While I was browsing the news yesterday, I didn't think much of the headline that claimed Windows Phone was dead. After all, these types op eds pop up all the time. Hell, on a slow news day I too enjoy fathoming the demise of Windows Phone. But then another popped up. And another. Then I saw that Evan wrote his own op ed about the same thing. Alright, I thought. Something must have happened.
Nothing gets by me.
When I read the news about Microsoft’s massive layoff of 1,850 employees in an effort to streamline its smartphone hardware business, it hardly should have been surprising. It’s still disheartening all the same. My first thought went out to those losing jobs; that's a lot of jobs that are being lost, and a lot of lives that are being negatively affected, and my heart goes out to them. And then one has to wonder what this really means for the future of Windows Phone, if there even is a future.
Some are saying that this is definitely the end, and there's no recovering from this. Going off of Microsoft’s track record, that's not a bad guess. Microsoft has tried time and time again to propel its mobile business with minimal luck. Others assume they're simply taking a hiatus (and nixing the Lumia line once and for all) before eventually unifying things with a Surface Phone.
Personally, I'm siding – hoping for, really – the latter.
I haven't exactly been super fond the Windows Phone experience in its entirety. I really liked the minimalist design of the UI and the camera, but the overall experience was lackluster. The app gap, the not-so-occasional broken feature… it really is a buzzkill when those things are important to you, which I think goes for most general consumers. I expected Windows 10 Mobile to be this great big fix for it all, but that didn't happen either. That doesn't mean that all hope is lost, though. I still think that the Windows Phone UI is an excellent skeleton for what could be a really great third mobile operating system.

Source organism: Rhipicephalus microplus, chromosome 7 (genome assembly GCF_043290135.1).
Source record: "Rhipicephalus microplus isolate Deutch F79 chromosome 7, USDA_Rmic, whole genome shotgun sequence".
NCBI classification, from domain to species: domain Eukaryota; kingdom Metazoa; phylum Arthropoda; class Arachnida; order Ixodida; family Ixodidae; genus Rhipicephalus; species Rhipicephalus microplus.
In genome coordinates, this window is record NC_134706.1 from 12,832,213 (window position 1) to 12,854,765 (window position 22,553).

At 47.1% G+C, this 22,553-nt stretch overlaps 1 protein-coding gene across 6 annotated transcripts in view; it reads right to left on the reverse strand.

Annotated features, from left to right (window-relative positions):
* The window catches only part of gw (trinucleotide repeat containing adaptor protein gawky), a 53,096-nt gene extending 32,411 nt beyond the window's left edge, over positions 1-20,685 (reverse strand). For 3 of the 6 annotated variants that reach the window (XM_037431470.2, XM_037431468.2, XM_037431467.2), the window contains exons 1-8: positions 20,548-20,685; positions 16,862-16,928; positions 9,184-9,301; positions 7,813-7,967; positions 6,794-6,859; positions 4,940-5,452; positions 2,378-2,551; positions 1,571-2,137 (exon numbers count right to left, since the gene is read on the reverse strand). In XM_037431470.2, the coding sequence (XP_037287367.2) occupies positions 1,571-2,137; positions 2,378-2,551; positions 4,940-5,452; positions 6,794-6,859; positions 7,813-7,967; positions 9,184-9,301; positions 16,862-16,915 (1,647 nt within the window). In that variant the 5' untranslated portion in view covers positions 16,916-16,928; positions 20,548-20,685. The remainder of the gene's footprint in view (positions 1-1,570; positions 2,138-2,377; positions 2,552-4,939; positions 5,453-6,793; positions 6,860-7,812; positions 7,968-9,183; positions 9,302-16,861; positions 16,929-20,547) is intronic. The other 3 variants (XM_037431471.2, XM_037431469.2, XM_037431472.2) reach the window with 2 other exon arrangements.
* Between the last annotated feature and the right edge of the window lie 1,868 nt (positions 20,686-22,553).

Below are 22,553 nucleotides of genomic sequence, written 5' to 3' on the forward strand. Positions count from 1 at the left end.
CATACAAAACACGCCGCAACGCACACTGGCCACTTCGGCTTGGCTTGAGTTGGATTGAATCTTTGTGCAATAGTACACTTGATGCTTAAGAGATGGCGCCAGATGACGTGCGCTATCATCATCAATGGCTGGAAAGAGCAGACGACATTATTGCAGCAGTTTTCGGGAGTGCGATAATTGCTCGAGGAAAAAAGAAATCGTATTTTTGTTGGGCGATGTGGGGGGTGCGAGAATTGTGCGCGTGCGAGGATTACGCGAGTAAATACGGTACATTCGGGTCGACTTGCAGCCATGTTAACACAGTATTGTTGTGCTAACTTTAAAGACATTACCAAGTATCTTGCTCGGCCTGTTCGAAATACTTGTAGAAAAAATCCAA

And in order to achieve that, I think Microsoft needs to take a step back to thoroughly evaluate the situation.
This could lead down two paths: either taking this hiatus ends up completely killing the platform once and for all as people move on to Android or iOS (because what other choice do they have?), or things could turn out really great once Microsoft has has time to really refine the product. And yes, I do feel desperate clinging on to that hope, but I think there’s still a chance. Now where have I heard that before? Oh. Right.
The only analogy I could come up with to properly sum up my desperate logic is this: Say you want to join the basketball team. You're already pretty good at football, but you like watching basketball, so you figure you'd try your hand at it. You join the team, and get to your first game before long. Turns out you're not doing so hot. While you're out there on the court, do you magically get better halfway through the game? Probably not, unless you're starring in Space Jam. What happens is that you have a bad game. To get better, you spend more time perfecting your game off the court for the next game. Eventually, if you practice hard enough, you'll probably get really good at it. But you have to take the time to perfect your game on your own time first, without having to focus on winning the game at hand.
So Microsoft needs to practice their game off the courts for a while. Then again, maybe that analogy doesn't really work, because Microsoft has been on the team for like, 6 years now and they're still having a hard time. But maybe they’ll take the hiatus to figure out they're better at hockey than they are at basketball or something. Yeah. Ok. I'm done with that. I tried.
The point is, I still have some faith in Microsoft. It's not much, but it's some. And as disheartening as yesterday’s news is for Windows Phone fans, the truth is that it ain’t over ‘till it’s over, and going off of the memo by Terry Myerson, Microsoft's head of Windows and Devices, this is just Microsoft’s way of “scaling back” – but they’re not out.